35 Ocean & Coastal L. Memo 1 (1990)

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Ocean and Coastal




                        aw Memo


Issue 35  July 1990


Recent Developments in Ocean and Coastal Law, 1989


I.  Oil Spill Legislation

A.  Compensation funds

    H.R. 3394, a composite oil
spill bill introduced in October
1989, would substantially increase
federal liability limits for oil
spills and create a federal com-
pensation fund offering $1 billion
per incident for cleanup and
resource damage costs not paid
for by the spiller.

    It is unclear exactly how the
$1 billion compensation fund will
be financed. Under the 1986
Budget Reconciliation Act, pas-
sage of oil spill legislation would
trigger a 1.3 cent per barrel tax,
activating a $300 million compen-
sation fund. Sponsors of H.R.
3394 are seeking support for a 5
cent per barrel tax to finance the
compensation fund.

    The House bill limits pre-
emption of state laws. State
compensation funds, state taxes
to finance those funds, and state
laws regarding personal injury or
wrongful death actions are not
affected. H.R. 3394 directs that


except as allowed in its provi-
sions, no action arising out of a
discharge of oil may be brought
in any [state court]. The Senate
version does not preempt state
law.

    In addition, H.R. 3394 sets
forth how the 1984 International
Maritime Organization protocols
will be implemented, preparing
for U.S. participation in the
international liability and com-
pensation system.

    Title III of H.R. 3394 states
that during any period in which
the Civil Liability Convention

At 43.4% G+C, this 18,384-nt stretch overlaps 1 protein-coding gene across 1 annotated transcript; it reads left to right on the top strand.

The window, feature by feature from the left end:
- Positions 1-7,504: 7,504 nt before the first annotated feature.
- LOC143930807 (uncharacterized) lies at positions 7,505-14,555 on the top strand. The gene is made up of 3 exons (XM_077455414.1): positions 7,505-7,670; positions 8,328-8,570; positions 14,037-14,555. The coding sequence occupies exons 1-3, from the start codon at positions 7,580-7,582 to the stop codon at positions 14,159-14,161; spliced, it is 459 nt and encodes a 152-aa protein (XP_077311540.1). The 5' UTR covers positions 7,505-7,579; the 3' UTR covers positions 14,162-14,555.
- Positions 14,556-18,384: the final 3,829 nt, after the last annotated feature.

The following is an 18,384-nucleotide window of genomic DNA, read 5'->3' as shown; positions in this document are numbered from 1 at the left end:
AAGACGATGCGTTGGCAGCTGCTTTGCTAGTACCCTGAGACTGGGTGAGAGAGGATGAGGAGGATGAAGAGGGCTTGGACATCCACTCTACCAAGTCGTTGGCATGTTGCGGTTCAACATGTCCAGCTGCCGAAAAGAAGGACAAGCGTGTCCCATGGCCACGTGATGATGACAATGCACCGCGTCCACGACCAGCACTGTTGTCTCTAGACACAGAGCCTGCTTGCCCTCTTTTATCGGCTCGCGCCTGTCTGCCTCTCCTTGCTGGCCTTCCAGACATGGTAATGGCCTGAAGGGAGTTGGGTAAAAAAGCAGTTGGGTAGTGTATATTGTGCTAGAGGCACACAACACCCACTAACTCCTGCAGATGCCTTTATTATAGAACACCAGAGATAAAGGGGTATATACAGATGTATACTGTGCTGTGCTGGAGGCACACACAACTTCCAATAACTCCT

and Fund  Convention are in
force with respect to the United
States the international liability
limits would govern incidents to
which the Convention applies.
To meet compensation  require-
ments arising under domestic law
that exceed the international
liability limits, the International
Fund would  automatically
indemnify and defend the
shipowner responsible for the
spill. H.R. 3394 recognizes the
International Fund as a legal
person under U.S. law.


    The 1984 protocols quad-
rupled both the 1969 inter-
national liability limit under the
International Convention on Civil
Liability for Oil Pollution
Damage  and the 1971 compen-
sation fund under the Inter-
national Convention on the
Establishment of an International
Fund  for Compensation for Oil
Pollution Damage.

    In discussions of oil spill
legislation, federal officials are
expected to consider whether
double bottoms or double hulls
would prevent disasters like the
Exxon  Valdez spill in Alaska.

B.  Preemption

    In November, the U.S. House
of Representatives voted not to
preempt state oil spill laws,
reversing its historical stand and
removing an obstacle that
blocked enactment of compre-
hensive oil spill liability and
compensation legislation. The
House  approved its comprehen-
sive oil spill bill, H.R. 1465. The
Senate earlier approved a similar
bill, S. 686. The bills then went
into conference.


Distributed by: Oregon State University Extension . Sea Grant Program   Corvallis  OR

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